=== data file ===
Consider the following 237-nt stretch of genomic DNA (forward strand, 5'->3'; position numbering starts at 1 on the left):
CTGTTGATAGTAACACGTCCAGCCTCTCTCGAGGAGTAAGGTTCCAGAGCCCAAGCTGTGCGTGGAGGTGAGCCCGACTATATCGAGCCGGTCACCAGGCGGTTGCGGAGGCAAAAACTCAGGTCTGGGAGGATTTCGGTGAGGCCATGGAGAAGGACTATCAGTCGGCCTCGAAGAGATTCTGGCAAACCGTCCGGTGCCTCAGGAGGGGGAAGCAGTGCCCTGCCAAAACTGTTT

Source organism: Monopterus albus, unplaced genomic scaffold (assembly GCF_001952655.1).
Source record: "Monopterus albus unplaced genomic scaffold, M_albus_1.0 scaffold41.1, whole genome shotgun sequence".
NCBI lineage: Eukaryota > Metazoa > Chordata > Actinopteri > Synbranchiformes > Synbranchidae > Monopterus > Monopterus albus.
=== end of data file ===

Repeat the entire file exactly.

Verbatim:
Consider the following 237-nt stretch of genomic DNA (forward strand, 5'->3'; position numbering starts at 1 on the left):
CTGTTGATAGTAACACGTCCAGCCTCTCTCGAGGAGTAAGGTTCCAGAGCCCAAGCTGTGCGTGGAGGTGAGCCCGACTATATCGAGCCGGTCACCAGGCGGTTGCGGAGGCAAAAACTCAGGTCTGGGAGGATTTCGGTGAGGCCATGGAGAAGGACTATCAGTCGGCCTCGAAGAGATTCTGGCAAACCGTCCGGTGCCTCAGGAGGGGGAAGCAGTGCCCTGCCAAAACTGTTT

Source organism: Monopterus albus, unplaced genomic scaffold (assembly GCF_001952655.1).
Source record: "Monopterus albus unplaced genomic scaffold, M_albus_1.0 scaffold41.1, whole genome shotgun sequence".
NCBI lineage: Eukaryota > Metazoa > Chordata > Actinopteri > Synbranchiformes > Synbranchidae > Monopterus > Monopterus albus.